Although, strictly speaking, they are not actually breaking any laws at present, this doesn't stop them being harassed by any government department that wants to have a jab at them, usually on behalf of local building-management companies.

Developers don't show too much sympathy either; they would rather they were not there at all.

So why can't the government come up with a proposal that will resolve this issue?

Struggling for answers, guys? Well, how about this for an idea - issue licences to the shoeshiners and relocate them to a part of Central that can accommodate them, but in a place where they will still have plenty of passing trade.

The government is supposed to act for and on behalf of the people of Hong Kong, so come on guys, show some compassion, sort this matter out and save some of Hong Kong's heritage.

Andrew Maxwell, Sai Kung

Has anyone thought of incorporating the shoeshiners into the overall redevelopment at Theatre Lane?

First, the shoeshiners could continue to earn a living. Second, the public would appreciate the efforts of the developer and the government in helping to enable the shoeshiners to continue to earn a living.

Third, the redevelopment project would have a ready-made, easily recognisable theme, which would help to raise its profile.

I think the shoeshiners should be allocated an area where they can operate. This may entail the developer giving up some space, but thanks to their presence, there will be an increase in pedestrian traffic, which would include tourists.

Stephen Chung, Kwai Chung

Should the law protecting country parks be reviewed?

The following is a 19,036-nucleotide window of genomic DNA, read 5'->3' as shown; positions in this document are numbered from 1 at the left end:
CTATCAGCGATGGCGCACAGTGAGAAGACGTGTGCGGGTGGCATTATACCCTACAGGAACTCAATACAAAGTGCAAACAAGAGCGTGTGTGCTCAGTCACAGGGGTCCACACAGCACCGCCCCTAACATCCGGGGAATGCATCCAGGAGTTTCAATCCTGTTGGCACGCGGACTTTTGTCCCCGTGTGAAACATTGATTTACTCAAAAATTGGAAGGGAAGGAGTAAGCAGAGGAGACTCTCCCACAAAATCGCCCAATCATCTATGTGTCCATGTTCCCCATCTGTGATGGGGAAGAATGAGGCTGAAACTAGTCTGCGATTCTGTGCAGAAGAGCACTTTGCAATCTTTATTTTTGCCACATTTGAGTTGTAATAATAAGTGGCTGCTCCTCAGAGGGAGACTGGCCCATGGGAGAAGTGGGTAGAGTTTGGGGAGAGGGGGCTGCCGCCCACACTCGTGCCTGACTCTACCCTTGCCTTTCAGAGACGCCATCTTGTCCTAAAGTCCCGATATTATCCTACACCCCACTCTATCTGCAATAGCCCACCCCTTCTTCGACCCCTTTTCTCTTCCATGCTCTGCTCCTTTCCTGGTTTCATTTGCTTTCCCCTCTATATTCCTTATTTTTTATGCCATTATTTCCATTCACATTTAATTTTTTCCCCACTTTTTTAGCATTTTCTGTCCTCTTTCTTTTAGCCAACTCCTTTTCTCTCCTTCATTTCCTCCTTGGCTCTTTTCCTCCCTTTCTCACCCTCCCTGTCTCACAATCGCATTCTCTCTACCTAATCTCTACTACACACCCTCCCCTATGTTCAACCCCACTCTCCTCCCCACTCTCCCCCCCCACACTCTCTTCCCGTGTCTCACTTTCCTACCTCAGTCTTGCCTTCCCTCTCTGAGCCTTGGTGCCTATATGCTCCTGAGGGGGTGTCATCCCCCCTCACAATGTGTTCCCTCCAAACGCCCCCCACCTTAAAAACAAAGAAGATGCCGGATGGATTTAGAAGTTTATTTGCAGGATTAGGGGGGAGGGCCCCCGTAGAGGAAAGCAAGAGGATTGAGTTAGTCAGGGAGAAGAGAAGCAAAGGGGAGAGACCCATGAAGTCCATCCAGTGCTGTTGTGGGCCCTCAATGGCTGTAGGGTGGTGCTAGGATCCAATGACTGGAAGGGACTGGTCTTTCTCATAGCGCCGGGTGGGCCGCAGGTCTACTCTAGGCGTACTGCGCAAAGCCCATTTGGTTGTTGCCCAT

I think there is an urgent need to review the relevant legislation, not just because our landfills are nearing capacity, but because the population in Hong Kong is increasing.

We do not have enough land for development projects. Therefore, it would appear we only have two solutions - more reclamation of Victoria Harbour or reduce the size of our country parks.

The first option is not acceptable, so we have to review policies relating to the country parks. But at present they are protected by laws and these laws need to be looked at and clarified, so we know where we stand with these parks.

I do not want to see conflict between those who want to protect the parks and developers who need land to build on. That is why a review of the legislation is needed.

Mia Chow Hiu-nam, Yau Tong

Is enough being done to police the smoking ban?

It is impossible for the government to punish every person who chooses to flout the smoking ban. I do not think there are enough tobacco-control officers to supervise the smokers. It is impractical for the government to ask the public to report smokers. Even if someone sees an individual breaking the law in the street, by the time the officer arrives, the person may have left. I think more of these officers need to be deployed on Hong Kong's streets.

The government must also broadcast more television adverts and use them to educate people to obey the law.

Agnes Yu, Kwun Tong